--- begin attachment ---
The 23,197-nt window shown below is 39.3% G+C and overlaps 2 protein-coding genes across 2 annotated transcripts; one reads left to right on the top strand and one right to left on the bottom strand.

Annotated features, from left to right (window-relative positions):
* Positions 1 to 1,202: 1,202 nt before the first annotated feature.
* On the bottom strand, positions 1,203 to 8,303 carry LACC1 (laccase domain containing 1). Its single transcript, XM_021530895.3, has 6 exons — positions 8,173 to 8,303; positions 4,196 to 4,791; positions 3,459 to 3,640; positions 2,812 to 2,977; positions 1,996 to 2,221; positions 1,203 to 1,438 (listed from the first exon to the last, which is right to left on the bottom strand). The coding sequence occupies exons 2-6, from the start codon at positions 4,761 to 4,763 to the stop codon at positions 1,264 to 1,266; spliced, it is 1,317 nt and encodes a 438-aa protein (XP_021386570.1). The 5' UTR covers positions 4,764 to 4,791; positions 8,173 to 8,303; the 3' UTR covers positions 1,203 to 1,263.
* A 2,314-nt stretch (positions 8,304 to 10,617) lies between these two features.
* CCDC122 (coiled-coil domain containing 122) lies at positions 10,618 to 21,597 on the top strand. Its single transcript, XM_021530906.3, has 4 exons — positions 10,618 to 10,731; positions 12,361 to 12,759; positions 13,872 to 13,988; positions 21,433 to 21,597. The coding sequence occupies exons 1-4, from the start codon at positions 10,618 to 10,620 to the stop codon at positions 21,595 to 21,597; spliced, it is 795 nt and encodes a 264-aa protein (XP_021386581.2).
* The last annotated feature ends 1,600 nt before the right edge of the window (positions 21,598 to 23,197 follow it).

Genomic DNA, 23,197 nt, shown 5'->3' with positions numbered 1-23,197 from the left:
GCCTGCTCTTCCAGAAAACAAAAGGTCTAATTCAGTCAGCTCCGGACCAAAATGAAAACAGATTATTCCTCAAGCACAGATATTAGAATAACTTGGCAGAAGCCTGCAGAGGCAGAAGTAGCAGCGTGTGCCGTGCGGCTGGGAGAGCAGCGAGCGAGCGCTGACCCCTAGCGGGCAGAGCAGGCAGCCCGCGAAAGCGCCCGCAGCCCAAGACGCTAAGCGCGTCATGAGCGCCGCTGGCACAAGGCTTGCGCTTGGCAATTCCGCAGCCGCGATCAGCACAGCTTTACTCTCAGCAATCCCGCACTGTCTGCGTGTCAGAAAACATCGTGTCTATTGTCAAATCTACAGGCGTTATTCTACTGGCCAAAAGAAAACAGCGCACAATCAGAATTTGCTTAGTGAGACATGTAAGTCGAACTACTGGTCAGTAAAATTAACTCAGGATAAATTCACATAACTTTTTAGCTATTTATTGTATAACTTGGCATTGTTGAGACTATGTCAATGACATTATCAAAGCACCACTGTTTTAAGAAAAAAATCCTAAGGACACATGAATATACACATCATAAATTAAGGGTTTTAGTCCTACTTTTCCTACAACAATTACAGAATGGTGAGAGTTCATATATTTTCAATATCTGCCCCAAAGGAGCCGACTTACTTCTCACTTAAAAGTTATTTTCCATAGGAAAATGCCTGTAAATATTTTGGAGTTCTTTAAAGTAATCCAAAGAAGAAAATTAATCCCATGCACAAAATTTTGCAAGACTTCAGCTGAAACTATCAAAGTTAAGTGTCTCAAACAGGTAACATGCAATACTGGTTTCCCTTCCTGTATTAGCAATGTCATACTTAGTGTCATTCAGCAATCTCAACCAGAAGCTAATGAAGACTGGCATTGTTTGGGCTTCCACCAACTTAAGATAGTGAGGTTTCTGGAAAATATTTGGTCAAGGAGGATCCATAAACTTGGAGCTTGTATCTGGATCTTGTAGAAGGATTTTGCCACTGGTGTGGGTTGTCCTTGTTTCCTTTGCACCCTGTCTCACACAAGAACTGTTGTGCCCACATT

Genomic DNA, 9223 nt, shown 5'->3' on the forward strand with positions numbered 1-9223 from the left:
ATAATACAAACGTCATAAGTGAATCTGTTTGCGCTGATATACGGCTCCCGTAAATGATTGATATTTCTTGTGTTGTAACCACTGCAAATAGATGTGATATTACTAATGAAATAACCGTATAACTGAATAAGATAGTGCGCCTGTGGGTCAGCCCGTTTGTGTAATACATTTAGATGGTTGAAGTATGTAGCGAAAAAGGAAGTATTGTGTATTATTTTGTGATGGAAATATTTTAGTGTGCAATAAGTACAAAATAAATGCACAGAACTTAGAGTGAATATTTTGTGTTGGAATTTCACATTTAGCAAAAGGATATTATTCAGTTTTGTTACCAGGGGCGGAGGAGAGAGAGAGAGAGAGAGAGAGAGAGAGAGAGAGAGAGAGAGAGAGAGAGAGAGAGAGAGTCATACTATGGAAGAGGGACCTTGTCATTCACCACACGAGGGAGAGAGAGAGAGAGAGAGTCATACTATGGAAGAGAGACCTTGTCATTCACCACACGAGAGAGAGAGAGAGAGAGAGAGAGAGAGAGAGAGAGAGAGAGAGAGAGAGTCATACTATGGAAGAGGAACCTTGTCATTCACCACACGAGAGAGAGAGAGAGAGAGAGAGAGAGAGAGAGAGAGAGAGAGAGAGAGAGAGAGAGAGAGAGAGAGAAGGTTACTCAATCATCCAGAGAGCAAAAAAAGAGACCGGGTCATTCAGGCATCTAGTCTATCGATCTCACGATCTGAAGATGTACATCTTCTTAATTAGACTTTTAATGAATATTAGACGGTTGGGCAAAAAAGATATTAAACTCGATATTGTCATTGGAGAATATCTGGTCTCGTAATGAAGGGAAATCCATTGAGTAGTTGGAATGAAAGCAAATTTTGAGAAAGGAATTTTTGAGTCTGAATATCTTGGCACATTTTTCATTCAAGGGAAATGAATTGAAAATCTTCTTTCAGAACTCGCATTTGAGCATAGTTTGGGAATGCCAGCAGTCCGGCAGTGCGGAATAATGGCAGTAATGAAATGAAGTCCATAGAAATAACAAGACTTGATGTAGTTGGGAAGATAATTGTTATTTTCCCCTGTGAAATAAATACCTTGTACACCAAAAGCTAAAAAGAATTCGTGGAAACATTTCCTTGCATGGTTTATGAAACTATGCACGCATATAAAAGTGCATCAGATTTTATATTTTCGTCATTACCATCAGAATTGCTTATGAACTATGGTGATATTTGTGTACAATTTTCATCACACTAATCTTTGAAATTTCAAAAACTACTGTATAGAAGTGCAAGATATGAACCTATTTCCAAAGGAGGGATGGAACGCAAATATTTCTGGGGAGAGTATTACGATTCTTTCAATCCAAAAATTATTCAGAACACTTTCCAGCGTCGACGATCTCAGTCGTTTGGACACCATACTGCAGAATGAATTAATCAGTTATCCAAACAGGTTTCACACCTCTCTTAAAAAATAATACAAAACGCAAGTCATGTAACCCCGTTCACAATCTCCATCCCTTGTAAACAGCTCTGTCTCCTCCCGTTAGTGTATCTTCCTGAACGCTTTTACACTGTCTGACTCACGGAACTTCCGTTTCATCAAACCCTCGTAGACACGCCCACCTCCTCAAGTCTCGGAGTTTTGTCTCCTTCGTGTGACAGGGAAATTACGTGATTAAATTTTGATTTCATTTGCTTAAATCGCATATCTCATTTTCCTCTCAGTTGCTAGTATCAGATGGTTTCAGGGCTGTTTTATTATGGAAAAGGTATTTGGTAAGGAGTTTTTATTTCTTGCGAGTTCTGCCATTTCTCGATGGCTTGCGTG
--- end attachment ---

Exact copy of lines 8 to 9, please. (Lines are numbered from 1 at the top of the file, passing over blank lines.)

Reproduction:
Genomic DNA, 23,197 nt, shown 5'->3' with positions numbered 1-23,197 from the left:
GCCTGCTCTTCCAGAAAACAAAAGGTCTAATTCAGTCAGCTCCGGACCAAAATGAAAACAGATTATTCCTCAAGCACAGATATTAGAATAACTTGGCAGAAGCCTGCAGAGGCAGAAGTAGCAGCGTGTGCCGTGCGGCTGGGAGAGCAGCGAGCGAGCGCTGACCCCTAGCGGGCAGAGCAGGCAGCCCGCGAAAGCGCCCGCAGCCCAAGACGCTAAGCGCGTCATGAGCGCCGCTGGCACAAGGCTTGCGCTTGGCAATTCCGCAGCCGCGATCAGCACAGCTTTACTCTCAGCAATCCCGCACTGTCTGCGTGTCAGAAAACATCGTGTCTATTGTCAAATCTACAGGCGTTATTCTACTGGCCAAAAGAAAACAGCGCACAATCAGAATTTGCTTAGTGAGACATGTAAGTCGAACTACTGGTCAGTAAAATTAACTCAGGATAAATTCACATAACTTTTTAGCTATTTATTGTATAACTTGGCATTGTTGAGACTATGTCAATGACATTATCAAAGCACCACTGTTTTAAGAAAAAAATCCTAAGGACACATGAATATACACATCATAAATTAAGGGTTTTAGTCCTACTTTTCCTACAACAATTACAGAATGGTGAGAGTTCATATATTTTCAATATCTGCCCCAAAGGAGCCGACTTACTTCTCACTTAAAAGTTATTTTCCATAGGAAAATGCCTGTAAATATTTTGGAGTTCTTTAAAGTAATCCAAAGAAGAAAATTAATCCCATGCACAAAATTTTGCAAGACTTCAGCTGAAACTATCAAAGTTAAGTGTCTCAAACAGGTAACATGCAATACTGGTTTCCCTTCCTGTATTAGCAATGTCATACTTAGTGTCATTCAGCAATCTCAACCAGAAGCTAATGAAGACTGGCATTGTTTGGGCTTCCACCAACTTAAGATAGTGAGGTTTCTGGAAAATATTTGGTCAAGGAGGATCCATAAACTTGGAGCTTGTATCTGGATCTTGTAGAAGGATTTTGCCACTGGTGTGGGTTGTCCTTGTTTCCTTTGCACCCTGTCTCACACAAGAACTGTTGTGCCCACATT